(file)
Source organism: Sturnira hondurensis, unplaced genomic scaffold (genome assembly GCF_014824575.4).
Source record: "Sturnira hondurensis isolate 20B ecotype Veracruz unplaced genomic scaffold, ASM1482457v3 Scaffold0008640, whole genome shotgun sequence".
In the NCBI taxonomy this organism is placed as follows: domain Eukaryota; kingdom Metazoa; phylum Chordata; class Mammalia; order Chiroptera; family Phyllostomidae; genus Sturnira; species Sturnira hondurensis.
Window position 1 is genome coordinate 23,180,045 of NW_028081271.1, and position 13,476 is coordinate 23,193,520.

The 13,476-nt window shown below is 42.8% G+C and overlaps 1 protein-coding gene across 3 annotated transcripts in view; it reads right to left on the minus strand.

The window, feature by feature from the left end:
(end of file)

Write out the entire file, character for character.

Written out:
Source organism: Sturnira hondurensis, unplaced genomic scaffold (genome assembly GCF_014824575.4).
Source record: "Sturnira hondurensis isolate 20B ecotype Veracruz unplaced genomic scaffold, ASM1482457v3 Scaffold0008640, whole genome shotgun sequence".
In the NCBI taxonomy this organism is placed as follows: domain Eukaryota; kingdom Metazoa; phylum Chordata; class Mammalia; order Chiroptera; family Phyllostomidae; genus Sturnira; species Sturnira hondurensis.
Window position 1 is genome coordinate 23,180,045 of NW_028081271.1, and position 13,476 is coordinate 23,193,520.

The 13,476-nt window shown below is 42.8% G+C and overlaps 1 protein-coding gene across 3 annotated transcripts in view; it reads right to left on the minus strand.

The window, feature by feature from the left end: